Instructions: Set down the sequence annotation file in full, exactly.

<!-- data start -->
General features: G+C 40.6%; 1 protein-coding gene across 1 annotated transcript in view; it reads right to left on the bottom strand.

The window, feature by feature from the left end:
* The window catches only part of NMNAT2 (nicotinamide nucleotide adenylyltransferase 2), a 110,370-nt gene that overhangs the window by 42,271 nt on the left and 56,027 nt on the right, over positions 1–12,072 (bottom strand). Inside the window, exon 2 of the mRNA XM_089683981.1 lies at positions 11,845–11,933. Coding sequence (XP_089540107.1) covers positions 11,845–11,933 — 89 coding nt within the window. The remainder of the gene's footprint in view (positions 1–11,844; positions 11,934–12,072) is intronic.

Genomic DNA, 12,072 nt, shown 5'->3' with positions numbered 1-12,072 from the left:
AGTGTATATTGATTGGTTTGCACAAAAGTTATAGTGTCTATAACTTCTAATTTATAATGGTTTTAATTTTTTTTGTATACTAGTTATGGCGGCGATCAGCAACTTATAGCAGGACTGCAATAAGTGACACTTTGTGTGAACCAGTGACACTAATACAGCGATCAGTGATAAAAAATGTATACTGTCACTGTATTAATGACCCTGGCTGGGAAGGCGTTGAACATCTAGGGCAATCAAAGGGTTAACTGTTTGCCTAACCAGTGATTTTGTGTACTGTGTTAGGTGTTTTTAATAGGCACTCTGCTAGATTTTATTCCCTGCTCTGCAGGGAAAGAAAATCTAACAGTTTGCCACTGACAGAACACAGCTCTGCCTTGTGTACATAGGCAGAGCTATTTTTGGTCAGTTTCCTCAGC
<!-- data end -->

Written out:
General features: G+C 40.6%; 1 protein-coding gene across 1 annotated transcript in view; it reads right to left on the bottom strand.

The window, feature by feature from the left end:
* The window catches only part of NMNAT2 (nicotinamide nucleotide adenylyltransferase 2), a 110,370-nt gene that overhangs the window by 42,271 nt on the left and 56,027 nt on the right, over positions 1–12,072 (bottom strand). Inside the window, exon 2 of the mRNA XM_089683981.1 lies at positions 11,845–11,933. Coding sequence (XP_089540107.1) covers positions 11,845–11,933 — 89 coding nt within the window. The remainder of the gene's footprint in view (positions 1–11,844; positions 11,934–12,072) is intronic.

Genomic DNA, 12,072 nt, shown 5'->3' with positions numbered 1-12,072 from the left:
AGTGTATATTGATTGGTTTGCACAAAAGTTATAGTGTCTATAACTTCTAATTTATAATGGTTTTAATTTTTTTTGTATACTAGTTATGGCGGCGATCAGCAACTTATAGCAGGACTGCAATAAGTGACACTTTGTGTGAACCAGTGACACTAATACAGCGATCAGTGATAAAAAATGTATACTGTCACTGTATTAATGACCCTGGCTGGGAAGGCGTTGAACATCTAGGGCAATCAAAGGGTTAACTGTTTGCCTAACCAGTGATTTTGTGTACTGTGTTAGGTGTTTTTAATAGGCACTCTGCTAGATTTTATTCCCTGCTCTGCAGGGAAAGAAAATCTAACAGTTTGCCACTGACAGAACACAGCTCTGCCTTGTGTACATAGGCAGAGCTATTTTTGGTCAGTTTCCTCAGC